Bobo's World is a blog which follows news about religion and crimes. Here is a snippet from last week's summary:
# On Monday, a Lawrence, Kansas jury convicted Martin K. Miller, 46, a youth group leader and board member at Victory Bible Church, of first-degree murder in the death of his wife, Kansas University librarian Mary E. Miller. Says the Lawrence Journal World:
The case included testimony about Martin Miller's four-year extramarital affair, pornography addiction, and desire to pursue more sexual relationships — all of which stood in contrast to his leadership roles at his church and his children's Christian school... Prosecutor Jones said in his closing argument that divorce wasn't an option because Miller stood to lose his roles as a youth-group leader at church and a board member for Veritas Christian School. "Murder?... Of course he knew it was a sin," Jones said. "But that was supposed to be a private sin. No one was supposed to know about that one."
# On Tuesday, a Mesa, Arizona Dennis Montoya, a minister at Word of Grace Church, appeared in court on two child molestation charges. The victim was reportedly an eight-year-old girl. Police said Montoya confessed and they fear there are more victims.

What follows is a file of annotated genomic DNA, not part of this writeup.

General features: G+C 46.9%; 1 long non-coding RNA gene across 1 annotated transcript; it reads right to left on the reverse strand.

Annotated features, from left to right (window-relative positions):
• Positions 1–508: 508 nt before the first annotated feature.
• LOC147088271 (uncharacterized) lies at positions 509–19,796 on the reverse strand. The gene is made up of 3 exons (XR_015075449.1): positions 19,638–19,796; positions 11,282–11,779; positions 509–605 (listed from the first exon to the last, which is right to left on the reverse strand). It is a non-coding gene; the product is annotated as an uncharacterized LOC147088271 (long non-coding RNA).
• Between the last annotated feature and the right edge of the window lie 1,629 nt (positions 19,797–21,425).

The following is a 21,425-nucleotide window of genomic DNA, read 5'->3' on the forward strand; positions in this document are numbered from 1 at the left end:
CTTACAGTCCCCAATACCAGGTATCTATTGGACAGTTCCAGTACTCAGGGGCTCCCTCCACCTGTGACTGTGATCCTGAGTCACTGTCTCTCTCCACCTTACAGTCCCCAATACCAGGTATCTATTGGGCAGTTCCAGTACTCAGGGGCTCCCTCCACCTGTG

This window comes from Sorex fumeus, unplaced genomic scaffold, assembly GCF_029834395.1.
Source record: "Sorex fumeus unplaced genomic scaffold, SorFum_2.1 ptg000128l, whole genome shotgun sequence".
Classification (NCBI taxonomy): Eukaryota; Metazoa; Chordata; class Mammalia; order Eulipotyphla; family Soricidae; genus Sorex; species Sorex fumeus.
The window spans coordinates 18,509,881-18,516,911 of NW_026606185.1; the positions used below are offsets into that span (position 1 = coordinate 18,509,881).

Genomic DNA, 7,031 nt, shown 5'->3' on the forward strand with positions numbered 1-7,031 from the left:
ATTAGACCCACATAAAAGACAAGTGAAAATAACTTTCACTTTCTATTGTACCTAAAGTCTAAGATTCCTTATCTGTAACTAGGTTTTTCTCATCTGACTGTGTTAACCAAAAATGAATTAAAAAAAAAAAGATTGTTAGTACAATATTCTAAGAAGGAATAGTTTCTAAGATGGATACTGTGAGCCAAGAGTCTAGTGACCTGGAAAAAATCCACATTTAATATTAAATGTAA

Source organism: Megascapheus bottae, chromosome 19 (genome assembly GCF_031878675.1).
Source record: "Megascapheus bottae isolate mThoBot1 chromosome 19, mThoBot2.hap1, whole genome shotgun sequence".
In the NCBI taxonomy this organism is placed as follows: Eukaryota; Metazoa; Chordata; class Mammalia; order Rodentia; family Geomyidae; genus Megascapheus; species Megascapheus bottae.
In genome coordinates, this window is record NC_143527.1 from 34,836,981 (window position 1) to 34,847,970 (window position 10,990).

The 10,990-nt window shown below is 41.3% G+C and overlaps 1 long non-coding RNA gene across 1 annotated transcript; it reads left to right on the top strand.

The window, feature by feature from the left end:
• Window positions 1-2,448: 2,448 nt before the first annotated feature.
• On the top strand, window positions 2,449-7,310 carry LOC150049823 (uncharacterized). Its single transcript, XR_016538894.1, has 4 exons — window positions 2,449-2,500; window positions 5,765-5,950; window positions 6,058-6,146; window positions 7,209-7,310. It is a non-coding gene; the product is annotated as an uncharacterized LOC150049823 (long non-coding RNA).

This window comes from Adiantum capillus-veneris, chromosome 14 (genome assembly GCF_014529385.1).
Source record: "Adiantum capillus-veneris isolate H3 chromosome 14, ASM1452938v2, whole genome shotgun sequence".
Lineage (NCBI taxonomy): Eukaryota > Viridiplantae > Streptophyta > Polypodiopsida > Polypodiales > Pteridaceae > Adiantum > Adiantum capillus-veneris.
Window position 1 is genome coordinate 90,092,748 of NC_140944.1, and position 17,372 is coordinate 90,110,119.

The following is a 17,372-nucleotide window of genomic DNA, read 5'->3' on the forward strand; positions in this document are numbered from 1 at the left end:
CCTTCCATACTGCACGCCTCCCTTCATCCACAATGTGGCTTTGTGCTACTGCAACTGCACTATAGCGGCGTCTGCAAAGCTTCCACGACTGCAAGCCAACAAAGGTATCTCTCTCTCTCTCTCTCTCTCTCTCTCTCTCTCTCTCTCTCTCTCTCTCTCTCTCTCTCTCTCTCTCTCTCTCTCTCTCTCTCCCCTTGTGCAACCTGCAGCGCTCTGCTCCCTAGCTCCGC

# A Rumson, New Jersey grand jury indicted Rev. Joseph W. Hughes, the pastor of Holy Cross Roman Catholic Church, with charges related to the theft of $2 million from his parish. Hughes, who has a "fondness for expensive cars, upscale restaurants and Caribbean vacations," according to the Asbury Park Press, also bought a $47,000 BMW, jewelry and assorted household appliances for a church handyman named David Rogers who, it appears, is somehow related to Hughes. The moral bearings of the church community were perhaps revealed when a group of wealthy parishoners offered to repay the stolen $2,034,428 if prosecutors agreed not to send Hughes to jail. Officials rejected the deal, noting that "[t]his was money from fund-raisers and meant for charity. There are very few instances where we would even consider not seeking jail time for this kind of theft, and this is certainly not one of them."
I haven't done any statistical studies to determine if the clergy is any more or less likely to engage in crime than the rest of the population, but they have been given a position of trust in the minds of their congregations and to breach that trust is vile. When we hear endless arguments about the ethical superiority of those who go to church or run one over the rest of us, though, it's only fair and balanced to present both sides of the issue. This is why Bobo's World is important.